(Dublin, ireland) — CRH believes it can overturn a €25 million fine recently imposed by Poland’s competition watchdog but board members said yesterday that it was still a matter of “serious concern” to the group.
The Polish authorities imposed the fine late last year on CRH’s local subsidiary, Grupa Ozarw, following a price-fixing investigation into the country’s cement industry, in which the Irish group is a significant player.
CRH subsequently lodged an appeal against the finding, and its chairman, Kieran McGowan, told shareholders at the group’s annual general meeting (agm) in Dublin yesterday that it was confident this would succeed.
Mr McGowan explained that a study of the Polish industry undertaken by a number of economists at the Irish group’s request found that Ozarw’s prices were based on market conditions. He added that the authorities had not originally taken this into account.
“This is a matter of serious concern to us,” Mr McGowan added, “but we are confident that the appeal will succeed.” He also stressed that CRH believes that Ozarw operated an independent commercial policy in Poland.
Chief executive Myles Lee reiterated this after the meeting. He also rejected a suggestion by shareholder Séamus Maye that if the appeal fails, the Irish group could face liabilities tied to 11 years of turnover in Poland.
Mr Lee said that the practice up to this had been that competition law fines were linked to one year’s turnover.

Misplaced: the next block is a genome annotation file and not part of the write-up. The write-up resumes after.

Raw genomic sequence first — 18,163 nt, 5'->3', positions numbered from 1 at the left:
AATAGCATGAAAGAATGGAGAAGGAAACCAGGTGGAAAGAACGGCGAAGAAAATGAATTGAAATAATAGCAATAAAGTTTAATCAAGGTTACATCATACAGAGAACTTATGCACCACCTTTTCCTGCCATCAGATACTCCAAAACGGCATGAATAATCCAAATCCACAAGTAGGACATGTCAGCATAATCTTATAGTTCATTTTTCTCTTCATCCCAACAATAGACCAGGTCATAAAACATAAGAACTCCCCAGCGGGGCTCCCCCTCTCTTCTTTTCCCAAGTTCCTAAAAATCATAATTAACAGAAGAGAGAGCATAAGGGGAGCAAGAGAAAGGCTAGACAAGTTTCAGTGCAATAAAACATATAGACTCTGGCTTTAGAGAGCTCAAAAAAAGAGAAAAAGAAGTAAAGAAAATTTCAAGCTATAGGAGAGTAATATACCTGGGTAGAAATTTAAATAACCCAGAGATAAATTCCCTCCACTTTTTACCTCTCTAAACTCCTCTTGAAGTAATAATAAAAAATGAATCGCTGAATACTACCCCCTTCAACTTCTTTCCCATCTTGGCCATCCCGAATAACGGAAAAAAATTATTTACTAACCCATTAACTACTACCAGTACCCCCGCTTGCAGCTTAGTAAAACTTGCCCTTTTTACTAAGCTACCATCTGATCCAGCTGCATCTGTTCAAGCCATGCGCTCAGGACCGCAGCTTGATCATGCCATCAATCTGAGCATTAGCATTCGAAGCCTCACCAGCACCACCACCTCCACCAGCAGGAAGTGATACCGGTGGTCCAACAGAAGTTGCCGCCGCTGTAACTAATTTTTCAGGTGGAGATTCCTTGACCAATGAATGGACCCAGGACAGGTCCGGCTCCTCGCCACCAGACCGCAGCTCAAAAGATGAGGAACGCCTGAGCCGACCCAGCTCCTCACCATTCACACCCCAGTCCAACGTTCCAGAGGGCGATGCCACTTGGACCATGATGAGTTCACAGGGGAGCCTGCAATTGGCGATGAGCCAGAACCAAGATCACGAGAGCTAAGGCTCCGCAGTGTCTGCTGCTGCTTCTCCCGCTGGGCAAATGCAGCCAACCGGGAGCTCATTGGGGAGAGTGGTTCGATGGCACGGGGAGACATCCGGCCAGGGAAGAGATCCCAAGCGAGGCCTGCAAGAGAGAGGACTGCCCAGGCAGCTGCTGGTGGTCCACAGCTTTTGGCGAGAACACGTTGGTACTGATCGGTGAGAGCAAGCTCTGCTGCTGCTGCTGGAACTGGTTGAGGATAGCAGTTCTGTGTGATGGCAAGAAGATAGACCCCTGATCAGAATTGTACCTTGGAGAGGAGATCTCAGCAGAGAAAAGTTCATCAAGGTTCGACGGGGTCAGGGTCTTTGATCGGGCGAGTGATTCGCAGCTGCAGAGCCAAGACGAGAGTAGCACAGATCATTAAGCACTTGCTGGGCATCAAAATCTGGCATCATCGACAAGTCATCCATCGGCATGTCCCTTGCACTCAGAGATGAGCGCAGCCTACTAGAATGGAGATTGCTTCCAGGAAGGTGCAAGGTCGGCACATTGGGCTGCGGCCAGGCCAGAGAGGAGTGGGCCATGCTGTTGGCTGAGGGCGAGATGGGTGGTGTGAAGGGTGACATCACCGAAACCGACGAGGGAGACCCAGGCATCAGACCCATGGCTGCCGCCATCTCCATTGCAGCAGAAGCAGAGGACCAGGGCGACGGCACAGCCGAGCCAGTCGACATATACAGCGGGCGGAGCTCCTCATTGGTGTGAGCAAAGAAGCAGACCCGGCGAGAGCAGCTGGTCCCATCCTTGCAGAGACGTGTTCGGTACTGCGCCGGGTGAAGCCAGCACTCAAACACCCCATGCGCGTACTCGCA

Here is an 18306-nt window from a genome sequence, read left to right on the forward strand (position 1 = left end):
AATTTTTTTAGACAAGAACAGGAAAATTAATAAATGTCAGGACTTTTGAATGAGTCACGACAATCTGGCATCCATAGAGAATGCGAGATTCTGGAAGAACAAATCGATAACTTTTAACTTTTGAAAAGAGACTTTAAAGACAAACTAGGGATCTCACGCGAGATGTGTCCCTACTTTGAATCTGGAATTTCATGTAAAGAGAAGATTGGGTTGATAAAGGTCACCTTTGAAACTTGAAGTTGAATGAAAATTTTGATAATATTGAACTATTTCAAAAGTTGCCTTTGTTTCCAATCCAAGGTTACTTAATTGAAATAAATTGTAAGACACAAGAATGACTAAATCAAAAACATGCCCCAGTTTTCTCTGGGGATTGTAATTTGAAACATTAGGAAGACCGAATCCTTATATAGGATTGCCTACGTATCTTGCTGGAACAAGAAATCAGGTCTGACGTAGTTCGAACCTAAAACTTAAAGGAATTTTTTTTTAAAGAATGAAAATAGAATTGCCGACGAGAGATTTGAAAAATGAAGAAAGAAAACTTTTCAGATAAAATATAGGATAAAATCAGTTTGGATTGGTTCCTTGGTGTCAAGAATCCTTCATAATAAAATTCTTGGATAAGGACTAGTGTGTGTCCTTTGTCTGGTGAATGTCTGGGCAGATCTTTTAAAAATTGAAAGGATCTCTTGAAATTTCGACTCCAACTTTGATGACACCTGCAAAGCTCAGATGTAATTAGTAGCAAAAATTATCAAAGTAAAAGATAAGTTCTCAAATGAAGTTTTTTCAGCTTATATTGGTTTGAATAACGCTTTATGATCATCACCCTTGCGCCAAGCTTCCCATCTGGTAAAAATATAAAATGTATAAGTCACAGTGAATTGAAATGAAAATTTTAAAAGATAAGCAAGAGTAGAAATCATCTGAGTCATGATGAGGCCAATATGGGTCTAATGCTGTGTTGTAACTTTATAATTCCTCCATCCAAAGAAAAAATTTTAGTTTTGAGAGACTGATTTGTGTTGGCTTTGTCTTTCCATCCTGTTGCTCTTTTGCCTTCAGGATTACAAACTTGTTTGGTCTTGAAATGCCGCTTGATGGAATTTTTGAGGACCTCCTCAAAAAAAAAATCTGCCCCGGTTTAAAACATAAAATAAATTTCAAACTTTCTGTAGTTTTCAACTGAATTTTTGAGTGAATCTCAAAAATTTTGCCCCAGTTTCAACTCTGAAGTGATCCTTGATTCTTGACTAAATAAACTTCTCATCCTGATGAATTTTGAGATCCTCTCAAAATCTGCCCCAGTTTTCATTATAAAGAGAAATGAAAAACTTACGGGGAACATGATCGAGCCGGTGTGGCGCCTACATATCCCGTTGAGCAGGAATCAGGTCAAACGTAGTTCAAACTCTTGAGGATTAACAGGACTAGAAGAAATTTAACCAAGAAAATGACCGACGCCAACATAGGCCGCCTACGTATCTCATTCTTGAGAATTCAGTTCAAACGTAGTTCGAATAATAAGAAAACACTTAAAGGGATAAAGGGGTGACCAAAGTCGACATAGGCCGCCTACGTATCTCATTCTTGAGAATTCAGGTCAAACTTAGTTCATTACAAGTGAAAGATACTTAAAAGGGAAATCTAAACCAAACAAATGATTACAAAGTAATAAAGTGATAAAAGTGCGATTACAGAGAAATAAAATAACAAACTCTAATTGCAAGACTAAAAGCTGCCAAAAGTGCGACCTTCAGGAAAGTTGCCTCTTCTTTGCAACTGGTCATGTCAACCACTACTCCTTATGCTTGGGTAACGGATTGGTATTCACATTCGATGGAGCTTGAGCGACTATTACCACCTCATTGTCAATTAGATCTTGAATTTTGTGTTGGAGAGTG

Shareholders voiced concerns about the fine several times at the agm. The sanction resulted from an investigation by Poland’s Office of Consumer Protection (OCCP), which led to a record total of €100 million in fines imposed on a number of players for price-fixing and market-sharing.
Two of CRH’s peers, Lafarge and Heidelberg, qualified for leniency in the investigation as they supplied the OCCP with documents and other information.
In a statement issued at the meeting, CRH said it now expects earnings in the more important second half of the year to be ahead of the €1.15 billion that they reached in 2009.
The second half of the year is more important to the group as building activity in its main markets, the US and Europe, picks up.
The group pointed out that the harsh winter on both sides of the Atlantic meant sales volumes were down in key markets in the opening months of the year.
“Overall, our European operations have seen like-for-like sales decline of 23 per cent for January/February moderate to a cumulative decline of approximately 14 per cent for the first four months of the year ,” its statement noted. Similarly, its operations in the Americas were down 25 per cent in January and February. But the rate at which they fell slowed to 14 per cent for the period up to the end of April.
Demonstrators target AGM: CRH should ‘divest itself’ of Israeli company
Protesters yesterday called on Irish building materials giant CRH to dispose of its interest in an Israeli company which they claim is party to human rights abuses.
CRH owns 25 per cent of Mashav Group, which in turn owns 95 per cent of Nesher, Israel’s sole cement producer and the country’s biggest supplier of the material.
Protesters outside the group’s annual general meeting and speakers at the gathering demanded that the group “divest itself” of its stake in Mashav.
Some argued that Nesher is almost certainly supplying cement that is being used to build a wall that forms part of a 700km barrier along Israels West Bank, which the government says is necessary to protect citizens, and settlers in illegal settlements on Palestinian territory.
Chairman Kieran McGowan and chief executive Myles Lee pointed out that the company sells cement to both Israelis and Palestinians and did not discriminate between either.